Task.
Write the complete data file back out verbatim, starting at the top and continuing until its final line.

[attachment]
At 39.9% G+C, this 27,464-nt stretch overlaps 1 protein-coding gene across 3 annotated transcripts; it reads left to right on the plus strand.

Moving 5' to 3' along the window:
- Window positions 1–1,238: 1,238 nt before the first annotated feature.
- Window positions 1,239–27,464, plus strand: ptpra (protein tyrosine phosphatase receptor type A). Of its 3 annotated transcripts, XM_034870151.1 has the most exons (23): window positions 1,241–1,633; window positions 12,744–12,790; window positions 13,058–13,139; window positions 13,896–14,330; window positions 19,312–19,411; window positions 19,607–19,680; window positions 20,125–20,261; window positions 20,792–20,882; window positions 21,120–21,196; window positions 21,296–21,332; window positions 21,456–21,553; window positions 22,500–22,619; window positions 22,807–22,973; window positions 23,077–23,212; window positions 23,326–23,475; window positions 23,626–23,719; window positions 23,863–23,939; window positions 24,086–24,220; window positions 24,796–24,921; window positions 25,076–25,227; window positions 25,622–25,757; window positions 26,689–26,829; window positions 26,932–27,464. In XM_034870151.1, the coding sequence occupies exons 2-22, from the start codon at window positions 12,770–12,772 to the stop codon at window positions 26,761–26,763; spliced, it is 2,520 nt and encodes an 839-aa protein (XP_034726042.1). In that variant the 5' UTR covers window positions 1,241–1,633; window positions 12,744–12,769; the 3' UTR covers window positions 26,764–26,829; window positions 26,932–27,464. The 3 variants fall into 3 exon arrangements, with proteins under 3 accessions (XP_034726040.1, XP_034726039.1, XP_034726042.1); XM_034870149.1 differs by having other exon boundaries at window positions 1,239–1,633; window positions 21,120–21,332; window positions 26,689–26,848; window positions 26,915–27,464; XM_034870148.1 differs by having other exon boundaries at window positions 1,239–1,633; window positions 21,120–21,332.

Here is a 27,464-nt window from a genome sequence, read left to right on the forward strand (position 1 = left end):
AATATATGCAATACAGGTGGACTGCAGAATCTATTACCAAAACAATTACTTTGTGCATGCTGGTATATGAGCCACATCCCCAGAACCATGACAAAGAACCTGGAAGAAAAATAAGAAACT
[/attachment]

At 39.9% G+C, this 27,464-nt stretch overlaps 1 protein-coding gene across 3 annotated transcripts; it reads left to right on the plus strand.

Moving 5' to 3' along the window:
- Window positions 1–1,238: 1,238 nt before the first annotated feature.
- Window positions 1,239–27,464, plus strand: ptpra (protein tyrosine phosphatase receptor type A). Of its 3 annotated transcripts, XM_034870151.1 has the most exons (23): window positions 1,241–1,633; window positions 12,744–12,790; window positions 13,058–13,139; window positions 13,896–14,330; window positions 19,312–19,411; window positions 19,607–19,680; window positions 20,125–20,261; window positions 20,792–20,882; window positions 21,120–21,196; window positions 21,296–21,332; window positions 21,456–21,553; window positions 22,500–22,619; window positions 22,807–22,973; window positions 23,077–23,212; window positions 23,326–23,475; window positions 23,626–23,719; window positions 23,863–23,939; window positions 24,086–24,220; window positions 24,796–24,921; window positions 25,076–25,227; window positions 25,622–25,757; window positions 26,689–26,829; window positions 26,932–27,464. In XM_034870151.1, the coding sequence occupies exons 2-22, from the start codon at window positions 12,770–12,772 to the stop codon at window positions 26,761–26,763; spliced, it is 2,520 nt and encodes an 839-aa protein (XP_034726042.1). In that variant the 5' UTR covers window positions 1,241–1,633; window positions 12,744–12,769; the 3' UTR covers window positions 26,764–26,829; window positions 26,932–27,464. The 3 variants fall into 3 exon arrangements, with proteins under 3 accessions (XP_034726040.1, XP_034726039.1, XP_034726042.1); XM_034870149.1 differs by having other exon boundaries at window positions 1,239–1,633; window positions 21,120–21,332; window positions 26,689–26,848; window positions 26,915–27,464; XM_034870148.1 differs by having other exon boundaries at window positions 1,239–1,633; window positions 21,120–21,332.

Here is a 27,464-nt window from a genome sequence, read left to right on the forward strand (position 1 = left end):
AATATATGCAATACAGGTGGACTGCAGAATCTATTACCAAAACAATTACTTTGTGCATGCTGGTATATGAGCCACATCCCCAGAACCATGACAAAGAACCTGGAAGAAAAATAAGAAACT